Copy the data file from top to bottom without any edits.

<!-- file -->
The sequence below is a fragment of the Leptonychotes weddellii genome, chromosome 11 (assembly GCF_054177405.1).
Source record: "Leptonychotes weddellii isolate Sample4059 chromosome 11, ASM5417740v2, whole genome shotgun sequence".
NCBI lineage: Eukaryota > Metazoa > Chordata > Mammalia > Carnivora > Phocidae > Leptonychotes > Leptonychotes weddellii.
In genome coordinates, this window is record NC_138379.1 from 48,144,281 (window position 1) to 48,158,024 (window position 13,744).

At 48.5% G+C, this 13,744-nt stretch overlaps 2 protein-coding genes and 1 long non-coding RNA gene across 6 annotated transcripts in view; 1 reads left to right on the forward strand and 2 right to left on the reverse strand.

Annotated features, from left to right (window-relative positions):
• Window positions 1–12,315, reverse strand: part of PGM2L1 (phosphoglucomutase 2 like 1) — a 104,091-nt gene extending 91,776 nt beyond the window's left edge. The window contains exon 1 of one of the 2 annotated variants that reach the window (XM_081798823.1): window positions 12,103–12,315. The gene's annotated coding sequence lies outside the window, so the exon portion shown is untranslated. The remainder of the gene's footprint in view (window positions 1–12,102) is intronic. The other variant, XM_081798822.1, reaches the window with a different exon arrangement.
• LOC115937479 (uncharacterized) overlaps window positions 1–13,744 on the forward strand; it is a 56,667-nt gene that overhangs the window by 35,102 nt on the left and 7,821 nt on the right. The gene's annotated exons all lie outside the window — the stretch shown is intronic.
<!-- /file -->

The sequence below is a fragment of the Leptonychotes weddellii genome, chromosome 11 (assembly GCF_054177405.1).
Source record: "Leptonychotes weddellii isolate Sample4059 chromosome 11, ASM5417740v2, whole genome shotgun sequence".
NCBI lineage: Eukaryota > Metazoa > Chordata > Mammalia > Carnivora > Phocidae > Leptonychotes > Leptonychotes weddellii.
In genome coordinates, this window is record NC_138379.1 from 48,144,281 (window position 1) to 48,158,024 (window position 13,744).

At 48.5% G+C, this 13,744-nt stretch overlaps 2 protein-coding genes and 1 long non-coding RNA gene across 6 annotated transcripts in view; 1 reads left to right on the forward strand and 2 right to left on the reverse strand.

Annotated features, from left to right (window-relative positions):
• Window positions 1–12,315, reverse strand: part of PGM2L1 (phosphoglucomutase 2 like 1) — a 104,091-nt gene extending 91,776 nt beyond the window's left edge. The window contains exon 1 of one of the 2 annotated variants that reach the window (XM_081798823.1): window positions 12,103–12,315. The gene's annotated coding sequence lies outside the window, so the exon portion shown is untranslated. The remainder of the gene's footprint in view (window positions 1–12,102) is intronic. The other variant, XM_081798822.1, reaches the window with a different exon arrangement.
• LOC115937479 (uncharacterized) overlaps window positions 1–13,744 on the forward strand; it is a 56,667-nt gene that overhangs the window by 35,102 nt on the left and 7,821 nt on the right. The gene's annotated exons all lie outside the window — the stretch shown is intronic.